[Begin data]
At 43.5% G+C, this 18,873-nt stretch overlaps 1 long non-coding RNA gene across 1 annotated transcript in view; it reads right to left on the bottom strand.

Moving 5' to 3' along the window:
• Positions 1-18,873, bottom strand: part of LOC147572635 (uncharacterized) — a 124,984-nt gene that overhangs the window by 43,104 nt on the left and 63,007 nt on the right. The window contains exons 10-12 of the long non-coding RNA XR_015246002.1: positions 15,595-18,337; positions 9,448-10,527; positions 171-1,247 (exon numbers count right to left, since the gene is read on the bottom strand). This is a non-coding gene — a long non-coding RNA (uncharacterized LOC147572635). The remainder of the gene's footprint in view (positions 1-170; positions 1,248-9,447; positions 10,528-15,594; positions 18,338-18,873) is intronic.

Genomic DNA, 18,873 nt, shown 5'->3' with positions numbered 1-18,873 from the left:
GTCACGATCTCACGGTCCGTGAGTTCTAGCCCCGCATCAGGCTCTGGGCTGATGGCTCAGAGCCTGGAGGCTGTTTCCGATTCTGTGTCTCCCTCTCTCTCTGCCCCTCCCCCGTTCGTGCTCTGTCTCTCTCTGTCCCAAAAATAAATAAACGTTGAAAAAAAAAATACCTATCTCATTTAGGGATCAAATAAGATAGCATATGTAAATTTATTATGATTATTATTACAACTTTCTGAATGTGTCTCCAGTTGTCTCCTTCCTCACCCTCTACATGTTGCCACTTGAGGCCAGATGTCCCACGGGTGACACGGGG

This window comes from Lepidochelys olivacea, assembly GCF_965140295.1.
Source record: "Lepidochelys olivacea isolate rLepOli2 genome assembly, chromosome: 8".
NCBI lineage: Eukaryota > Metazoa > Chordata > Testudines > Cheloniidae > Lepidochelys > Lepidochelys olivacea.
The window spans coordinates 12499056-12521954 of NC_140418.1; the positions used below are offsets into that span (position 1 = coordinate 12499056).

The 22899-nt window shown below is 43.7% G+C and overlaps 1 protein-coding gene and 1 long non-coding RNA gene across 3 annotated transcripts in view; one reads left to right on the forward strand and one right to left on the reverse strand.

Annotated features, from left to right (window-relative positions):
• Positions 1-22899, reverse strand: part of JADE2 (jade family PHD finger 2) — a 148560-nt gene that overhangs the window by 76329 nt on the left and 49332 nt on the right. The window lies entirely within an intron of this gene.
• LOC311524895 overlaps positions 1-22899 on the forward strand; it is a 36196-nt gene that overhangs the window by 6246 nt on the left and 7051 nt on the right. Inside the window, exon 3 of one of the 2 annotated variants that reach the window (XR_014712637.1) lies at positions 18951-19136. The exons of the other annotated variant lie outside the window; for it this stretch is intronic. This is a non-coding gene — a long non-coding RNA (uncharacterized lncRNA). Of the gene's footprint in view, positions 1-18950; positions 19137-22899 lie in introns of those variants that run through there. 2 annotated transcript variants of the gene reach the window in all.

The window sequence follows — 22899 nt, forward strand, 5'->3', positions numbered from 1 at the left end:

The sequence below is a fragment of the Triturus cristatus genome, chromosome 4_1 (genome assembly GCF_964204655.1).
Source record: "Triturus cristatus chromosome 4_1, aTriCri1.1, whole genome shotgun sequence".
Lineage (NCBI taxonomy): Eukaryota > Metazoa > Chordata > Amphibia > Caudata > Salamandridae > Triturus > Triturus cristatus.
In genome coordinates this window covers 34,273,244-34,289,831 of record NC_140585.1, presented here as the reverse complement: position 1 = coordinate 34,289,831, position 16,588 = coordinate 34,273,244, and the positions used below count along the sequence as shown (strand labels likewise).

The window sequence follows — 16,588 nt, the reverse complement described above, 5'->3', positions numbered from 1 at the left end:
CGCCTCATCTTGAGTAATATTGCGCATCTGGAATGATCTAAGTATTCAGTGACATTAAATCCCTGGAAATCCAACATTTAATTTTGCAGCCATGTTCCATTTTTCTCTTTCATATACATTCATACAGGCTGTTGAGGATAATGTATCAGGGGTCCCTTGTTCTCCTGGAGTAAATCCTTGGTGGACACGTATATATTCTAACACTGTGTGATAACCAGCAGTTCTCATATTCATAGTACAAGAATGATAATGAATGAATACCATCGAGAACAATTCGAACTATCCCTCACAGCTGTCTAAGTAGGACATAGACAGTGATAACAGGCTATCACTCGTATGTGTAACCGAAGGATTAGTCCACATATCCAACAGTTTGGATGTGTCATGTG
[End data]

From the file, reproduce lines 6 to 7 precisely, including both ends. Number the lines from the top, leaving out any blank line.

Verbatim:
This window comes from Lepidochelys olivacea, assembly GCF_965140295.1.
Source record: "Lepidochelys olivacea isolate rLepOli2 genome assembly, chromosome: 8".